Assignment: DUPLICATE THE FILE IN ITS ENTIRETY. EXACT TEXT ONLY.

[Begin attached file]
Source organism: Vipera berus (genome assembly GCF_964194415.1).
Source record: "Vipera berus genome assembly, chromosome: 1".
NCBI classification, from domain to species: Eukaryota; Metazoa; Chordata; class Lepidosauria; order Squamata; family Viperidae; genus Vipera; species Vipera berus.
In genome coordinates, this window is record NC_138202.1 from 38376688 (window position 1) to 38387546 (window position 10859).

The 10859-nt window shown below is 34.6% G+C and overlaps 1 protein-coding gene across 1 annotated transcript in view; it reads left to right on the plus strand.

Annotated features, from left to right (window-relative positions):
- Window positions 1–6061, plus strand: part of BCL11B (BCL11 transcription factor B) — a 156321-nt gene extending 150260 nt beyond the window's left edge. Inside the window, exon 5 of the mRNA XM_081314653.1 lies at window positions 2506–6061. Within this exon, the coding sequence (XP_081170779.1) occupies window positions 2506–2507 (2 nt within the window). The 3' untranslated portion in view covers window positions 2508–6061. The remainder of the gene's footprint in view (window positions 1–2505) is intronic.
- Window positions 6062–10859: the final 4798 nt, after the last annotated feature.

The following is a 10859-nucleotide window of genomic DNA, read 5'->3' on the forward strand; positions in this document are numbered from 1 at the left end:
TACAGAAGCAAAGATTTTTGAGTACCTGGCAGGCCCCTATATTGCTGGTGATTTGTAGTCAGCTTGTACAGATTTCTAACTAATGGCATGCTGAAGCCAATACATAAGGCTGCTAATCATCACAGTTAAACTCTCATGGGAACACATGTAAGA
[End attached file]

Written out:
Source organism: Vipera berus (genome assembly GCF_964194415.1).
Source record: "Vipera berus genome assembly, chromosome: 1".
NCBI classification, from domain to species: Eukaryota; Metazoa; Chordata; class Lepidosauria; order Squamata; family Viperidae; genus Vipera; species Vipera berus.
In genome coordinates, this window is record NC_138202.1 from 38376688 (window position 1) to 38387546 (window position 10859).

The 10859-nt window shown below is 34.6% G+C and overlaps 1 protein-coding gene across 1 annotated transcript in view; it reads left to right on the plus strand.

Annotated features, from left to right (window-relative positions):
- Window positions 1–6061, plus strand: part of BCL11B (BCL11 transcription factor B) — a 156321-nt gene extending 150260 nt beyond the window's left edge. Inside the window, exon 5 of the mRNA XM_081314653.1 lies at window positions 2506–6061. Within this exon, the coding sequence (XP_081170779.1) occupies window positions 2506–2507 (2 nt within the window). The 3' untranslated portion in view covers window positions 2508–6061. The remainder of the gene's footprint in view (window positions 1–2505) is intronic.
- Window positions 6062–10859: the final 4798 nt, after the last annotated feature.

The following is a 10859-nucleotide window of genomic DNA, read 5'->3' on the forward strand; positions in this document are numbered from 1 at the left end:
TACAGAAGCAAAGATTTTTGAGTACCTGGCAGGCCCCTATATTGCTGGTGATTTGTAGTCAGCTTGTACAGATTTCTAACTAATGGCATGCTGAAGCCAATACATAAGGCTGCTAATCATCACAGTTAAACTCTCATGGGAACACATGTAAGA